In the introduction to The Book of Genesis, Illustrated by R. Crumb, Crumb states “I, R. Crumb, the illustrator of this book, have, to the best of my ability, faithfully reproduced every word of the original text”. This reassurance, in my eyes, is meant to build trust between Crumb and the reader that the book before them is the exact same as the written bible, just with pictures added. Crumb, by calling himself an “Illustrator” instead of an author, veils to the reader that the story we are reading is actually a second hand account of the true text (actually more like 4th hand account if you consider the many translations). This obscurement of the narrative mode helps Crumb’s Genesis to appear to be free of interpretation. However, consider the word “illustrator”; while today it has the connotation of being a voiceless artist—slave to the written word with which it is juxtaposed—originally, it comes from the Latin word illustrātus, which means to illuminate or make clear (Merriam-webster dictionary). So, is it possible for an illustrator to create a book free from interpretation, as Crumb claims to? I claim the answer is no.
To make this point concrete, let us look at the beginning of chapter 30. First, in Alter’s Genesis, we have the story of Rachel and Jacob. Rachel is distraught that she has bore no sons, so she cries out to Jacob for help. Jacob rebukes her for calling out to him instead of god. Then Rachel makes Jacob sleep with her two slavegirls to bear her 4 children. In this version of the story, Rachel is painted as selfish and impulsive—see footnote on page 158. The fact that jealousy and competition are her motivation—not to mention the fact that she forces her husband and slaves to sleep together—paints Rachel as the villain in this story.
Contrasting this with Crumb’s version allows us to see an instance where he is making a major interpretation of —or departure from—the source text. Here, at the bottom of the page that begins chapter 30 in the center, the face of Rachel, as she cries out to Jacob for help, is clearly displaying desperation and sadness. The next image shows her looking down with grief as Jacob yells at her. This is very different from the way Rachel is viewed in Alter’s Genesis. In Alter, Rachel was impulsive and willful, making her the “bad guy”, but in Crumb, Rachel is sad and desperate, deserving of our pity and compassion rather than disapproval.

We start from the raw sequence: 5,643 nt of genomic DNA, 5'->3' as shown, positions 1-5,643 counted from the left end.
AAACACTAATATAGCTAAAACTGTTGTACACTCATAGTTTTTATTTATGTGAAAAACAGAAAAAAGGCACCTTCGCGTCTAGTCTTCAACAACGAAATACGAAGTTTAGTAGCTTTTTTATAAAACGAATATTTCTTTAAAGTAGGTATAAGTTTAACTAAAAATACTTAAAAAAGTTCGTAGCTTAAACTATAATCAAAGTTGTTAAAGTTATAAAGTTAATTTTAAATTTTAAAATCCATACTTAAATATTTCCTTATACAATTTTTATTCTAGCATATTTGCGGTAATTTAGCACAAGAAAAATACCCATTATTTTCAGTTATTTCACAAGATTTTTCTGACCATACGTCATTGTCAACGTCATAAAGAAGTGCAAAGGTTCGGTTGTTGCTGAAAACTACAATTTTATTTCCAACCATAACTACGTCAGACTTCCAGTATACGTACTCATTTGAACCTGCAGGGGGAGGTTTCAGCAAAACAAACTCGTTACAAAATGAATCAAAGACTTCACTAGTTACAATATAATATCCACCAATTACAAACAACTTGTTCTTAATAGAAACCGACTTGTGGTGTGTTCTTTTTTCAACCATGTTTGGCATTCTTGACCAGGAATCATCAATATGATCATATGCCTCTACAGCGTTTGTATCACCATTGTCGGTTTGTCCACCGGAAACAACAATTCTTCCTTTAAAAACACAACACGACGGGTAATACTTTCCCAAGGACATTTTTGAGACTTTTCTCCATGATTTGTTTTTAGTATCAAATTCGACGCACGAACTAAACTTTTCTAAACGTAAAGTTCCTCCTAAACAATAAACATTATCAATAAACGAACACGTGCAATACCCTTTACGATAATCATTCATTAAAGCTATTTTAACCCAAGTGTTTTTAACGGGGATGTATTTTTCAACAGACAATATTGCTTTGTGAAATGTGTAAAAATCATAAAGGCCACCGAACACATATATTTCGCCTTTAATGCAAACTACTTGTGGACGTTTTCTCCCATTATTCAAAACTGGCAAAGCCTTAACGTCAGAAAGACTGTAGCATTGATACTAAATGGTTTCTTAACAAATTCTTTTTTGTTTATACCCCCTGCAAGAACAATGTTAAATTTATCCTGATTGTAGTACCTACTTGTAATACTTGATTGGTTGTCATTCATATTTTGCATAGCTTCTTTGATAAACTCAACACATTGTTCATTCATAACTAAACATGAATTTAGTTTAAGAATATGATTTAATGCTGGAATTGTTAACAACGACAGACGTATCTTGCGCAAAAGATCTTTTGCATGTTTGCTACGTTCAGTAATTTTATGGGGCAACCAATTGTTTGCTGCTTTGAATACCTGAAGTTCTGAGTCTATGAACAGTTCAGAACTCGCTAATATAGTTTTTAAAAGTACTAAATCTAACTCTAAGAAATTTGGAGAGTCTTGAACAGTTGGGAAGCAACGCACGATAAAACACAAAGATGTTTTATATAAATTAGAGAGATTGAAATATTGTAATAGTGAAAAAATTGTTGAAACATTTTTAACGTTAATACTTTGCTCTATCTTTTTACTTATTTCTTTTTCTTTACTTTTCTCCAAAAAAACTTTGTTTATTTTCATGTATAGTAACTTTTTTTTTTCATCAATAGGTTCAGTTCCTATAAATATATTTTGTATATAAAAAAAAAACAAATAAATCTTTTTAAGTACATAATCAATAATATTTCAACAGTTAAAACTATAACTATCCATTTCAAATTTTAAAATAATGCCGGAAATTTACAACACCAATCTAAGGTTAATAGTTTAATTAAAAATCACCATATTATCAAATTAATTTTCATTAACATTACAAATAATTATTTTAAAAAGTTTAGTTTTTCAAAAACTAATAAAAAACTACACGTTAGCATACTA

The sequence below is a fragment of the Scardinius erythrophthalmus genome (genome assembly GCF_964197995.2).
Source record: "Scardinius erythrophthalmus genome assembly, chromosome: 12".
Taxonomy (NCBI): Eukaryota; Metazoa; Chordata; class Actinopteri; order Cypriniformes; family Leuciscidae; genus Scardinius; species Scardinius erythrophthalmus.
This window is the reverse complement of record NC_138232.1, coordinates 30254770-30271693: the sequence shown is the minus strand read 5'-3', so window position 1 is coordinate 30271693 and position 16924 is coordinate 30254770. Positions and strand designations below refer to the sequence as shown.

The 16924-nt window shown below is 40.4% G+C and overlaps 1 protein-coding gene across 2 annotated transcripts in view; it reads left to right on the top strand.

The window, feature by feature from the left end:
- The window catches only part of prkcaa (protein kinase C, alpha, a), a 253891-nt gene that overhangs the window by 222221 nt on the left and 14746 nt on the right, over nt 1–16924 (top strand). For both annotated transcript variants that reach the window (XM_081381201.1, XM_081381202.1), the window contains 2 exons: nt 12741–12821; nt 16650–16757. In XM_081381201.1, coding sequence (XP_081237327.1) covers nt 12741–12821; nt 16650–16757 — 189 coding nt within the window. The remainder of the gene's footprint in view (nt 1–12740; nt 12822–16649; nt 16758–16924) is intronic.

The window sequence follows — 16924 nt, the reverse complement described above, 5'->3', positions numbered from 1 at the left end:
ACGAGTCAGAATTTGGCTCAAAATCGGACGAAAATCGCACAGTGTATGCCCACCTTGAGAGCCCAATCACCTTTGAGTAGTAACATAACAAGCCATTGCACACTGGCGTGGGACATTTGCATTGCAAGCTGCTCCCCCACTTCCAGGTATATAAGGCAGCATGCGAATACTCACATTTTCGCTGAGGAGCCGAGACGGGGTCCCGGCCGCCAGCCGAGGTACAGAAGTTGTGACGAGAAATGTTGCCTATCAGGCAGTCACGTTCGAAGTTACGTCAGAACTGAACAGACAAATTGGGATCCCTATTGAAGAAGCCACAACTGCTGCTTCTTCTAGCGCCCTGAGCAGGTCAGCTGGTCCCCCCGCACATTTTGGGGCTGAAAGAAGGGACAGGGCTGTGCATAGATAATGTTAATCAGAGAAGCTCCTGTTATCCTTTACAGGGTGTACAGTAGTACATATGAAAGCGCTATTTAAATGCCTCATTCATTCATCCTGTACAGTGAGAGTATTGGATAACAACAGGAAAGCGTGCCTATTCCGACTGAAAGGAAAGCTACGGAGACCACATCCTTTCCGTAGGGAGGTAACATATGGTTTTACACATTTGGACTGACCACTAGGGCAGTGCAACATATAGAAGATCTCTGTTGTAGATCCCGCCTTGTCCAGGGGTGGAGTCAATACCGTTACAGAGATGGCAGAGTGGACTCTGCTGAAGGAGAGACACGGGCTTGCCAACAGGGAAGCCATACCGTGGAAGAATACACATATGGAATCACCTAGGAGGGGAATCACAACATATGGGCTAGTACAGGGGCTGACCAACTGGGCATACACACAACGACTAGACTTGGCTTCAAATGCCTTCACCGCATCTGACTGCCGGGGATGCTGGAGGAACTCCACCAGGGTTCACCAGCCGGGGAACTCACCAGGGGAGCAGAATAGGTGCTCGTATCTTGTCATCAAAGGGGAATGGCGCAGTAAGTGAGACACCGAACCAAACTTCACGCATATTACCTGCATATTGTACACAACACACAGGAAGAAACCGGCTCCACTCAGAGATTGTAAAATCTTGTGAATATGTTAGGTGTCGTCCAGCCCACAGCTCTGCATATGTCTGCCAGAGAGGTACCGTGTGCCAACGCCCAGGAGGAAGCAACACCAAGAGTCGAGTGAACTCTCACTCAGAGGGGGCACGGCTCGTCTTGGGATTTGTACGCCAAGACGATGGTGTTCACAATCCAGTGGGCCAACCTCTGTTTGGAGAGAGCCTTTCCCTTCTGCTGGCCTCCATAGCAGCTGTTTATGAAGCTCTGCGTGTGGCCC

To further this point, notice the words of Rachel within the first panel on the next page of Crumb: “Here’s my handmaid Bilhah! Come in bed with her, that she shall bear upon my knees, and though her my house, too, will be built up” [emphasis added]. This is one of the instances where Crumb does not use the words of Alter. In Alters version, Rachel does not say so that “my house” can be built up, but rather “so that I, too, shall be built up”. This reaffirms the clear difference between the ways Alter and Crumb want us to perceive Rachel. Crumb’s Rachel desires to build up her family, which is a much nobler goal than that of Alter’s Rachel, who desired to only build up herself. Also, In Crumb, Rachel refers to her servant as a “handmaid” whereas in Alter she refers to her as a “slavegirl”. By removing the association between Rachel and slavery, Crumb again diminishes the vilification of Rachel.
So, now that we have established that Crumb is making a conscience effort to go against the source text by developing the character of Rachel as abject rather than iniquitous, the question of his motivation for doing so is unavoidable. To me this instance of interpretation is representative of the clash between the morals of the bible and the morals of Crumb. In the view of Alter’s Genesis, Rachel is sinful because she jealous, willful, selfish, and does not turn to God for help. However, this morality is not shared by Crumb. While Rachel does commit acts that go against Crumb’s ideas of right and wrong—as evidenced by some of the nefarious faces he draws for Rachel later in the chapter—she is not damned due to her willfulness, desires, and self-reliance (as she is in Alter’s Genesis).
Returning to our original question, as to whether or not an illustrator can suppress his own unique voice and submit to that of the original author, it is clear that the answer is no. This moment demonstrates that Crumb is not merely adding illustrations to the text, but rather reinterpreting the original work in correspondence to his own morals and judgments. This shows that we must view the work of Crumb not as descriptive in nature, but rather argumentative. This new perspective changes the way in which the reader views Crumb’s Genesis substantially.
 Alter, Robert obert. Genesis. W. W. Norton & Company, 1997. Print.
 Crumb, R. . The Book Of Genesis. W W Norton & Co Inc, 2009. Print.
 "illustrate." Merriam-Webster.com. Merriam-Webster, 2011.
 Actually Crumb doesn’t claim his Genesis is free from interpretation, however he does say “In a few places I ventured to do a little interpretation of my own … but I refrained from indulging too often in such ‘creativity’” in the introduction.